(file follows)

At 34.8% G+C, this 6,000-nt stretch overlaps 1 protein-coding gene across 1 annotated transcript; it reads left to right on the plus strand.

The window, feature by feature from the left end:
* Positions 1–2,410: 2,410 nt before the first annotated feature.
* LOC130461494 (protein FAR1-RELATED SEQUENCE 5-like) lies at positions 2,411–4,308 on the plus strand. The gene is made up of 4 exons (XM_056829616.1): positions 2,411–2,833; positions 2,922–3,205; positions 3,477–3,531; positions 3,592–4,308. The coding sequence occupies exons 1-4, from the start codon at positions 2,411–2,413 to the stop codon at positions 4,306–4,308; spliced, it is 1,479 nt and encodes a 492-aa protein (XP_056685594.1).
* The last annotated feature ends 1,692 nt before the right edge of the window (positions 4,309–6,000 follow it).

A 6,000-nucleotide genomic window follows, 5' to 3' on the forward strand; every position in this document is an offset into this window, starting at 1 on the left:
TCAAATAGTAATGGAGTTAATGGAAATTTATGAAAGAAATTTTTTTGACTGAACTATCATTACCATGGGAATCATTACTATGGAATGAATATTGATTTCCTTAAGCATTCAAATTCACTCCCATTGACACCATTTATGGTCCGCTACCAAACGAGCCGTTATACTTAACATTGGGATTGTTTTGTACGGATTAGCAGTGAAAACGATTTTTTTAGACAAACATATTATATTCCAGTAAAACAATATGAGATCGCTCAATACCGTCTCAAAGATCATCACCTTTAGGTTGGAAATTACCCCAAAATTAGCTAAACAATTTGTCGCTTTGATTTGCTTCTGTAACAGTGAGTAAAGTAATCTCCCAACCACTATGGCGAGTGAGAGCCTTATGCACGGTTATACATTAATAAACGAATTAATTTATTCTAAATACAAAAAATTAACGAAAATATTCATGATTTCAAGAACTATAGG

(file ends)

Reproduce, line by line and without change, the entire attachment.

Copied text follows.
At 34.8% G+C, this 6,000-nt stretch overlaps 1 protein-coding gene across 1 annotated transcript; it reads left to right on the plus strand.

The window, feature by feature from the left end:
* Positions 1–2,410: 2,410 nt before the first annotated feature.
* LOC130461494 (protein FAR1-RELATED SEQUENCE 5-like) lies at positions 2,411–4,308 on the plus strand. The gene is made up of 4 exons (XM_056829616.1): positions 2,411–2,833; positions 2,922–3,205; positions 3,477–3,531; positions 3,592–4,308. The coding sequence occupies exons 1-4, from the start codon at positions 2,411–2,413 to the stop codon at positions 4,306–4,308; spliced, it is 1,479 nt and encodes a 492-aa protein (XP_056685594.1).
* The last annotated feature ends 1,692 nt before the right edge of the window (positions 4,309–6,000 follow it).

A 6,000-nucleotide genomic window follows, 5' to 3' on the forward strand; every position in this document is an offset into this window, starting at 1 on the left:
TCAAATAGTAATGGAGTTAATGGAAATTTATGAAAGAAATTTTTTTGACTGAACTATCATTACCATGGGAATCATTACTATGGAATGAATATTGATTTCCTTAAGCATTCAAATTCACTCCCATTGACACCATTTATGGTCCGCTACCAAACGAGCCGTTATACTTAACATTGGGATTGTTTTGTACGGATTAGCAGTGAAAACGATTTTTTTAGACAAACATATTATATTCCAGTAAAACAATATGAGATCGCTCAATACCGTCTCAAAGATCATCACCTTTAGGTTGGAAATTACCCCAAAATTAGCTAAACAATTTGTCGCTTTGATTTGCTTCTGTAACAGTGAGTAAAGTAATCTCCCAACCACTATGGCGAGTGAGAGCCTTATGCACGGTTATACATTAATAAACGAATTAATTTATTCTAAATACAAAAAATTAACGAAAATATTCATGATTTCAAGAACTATAGG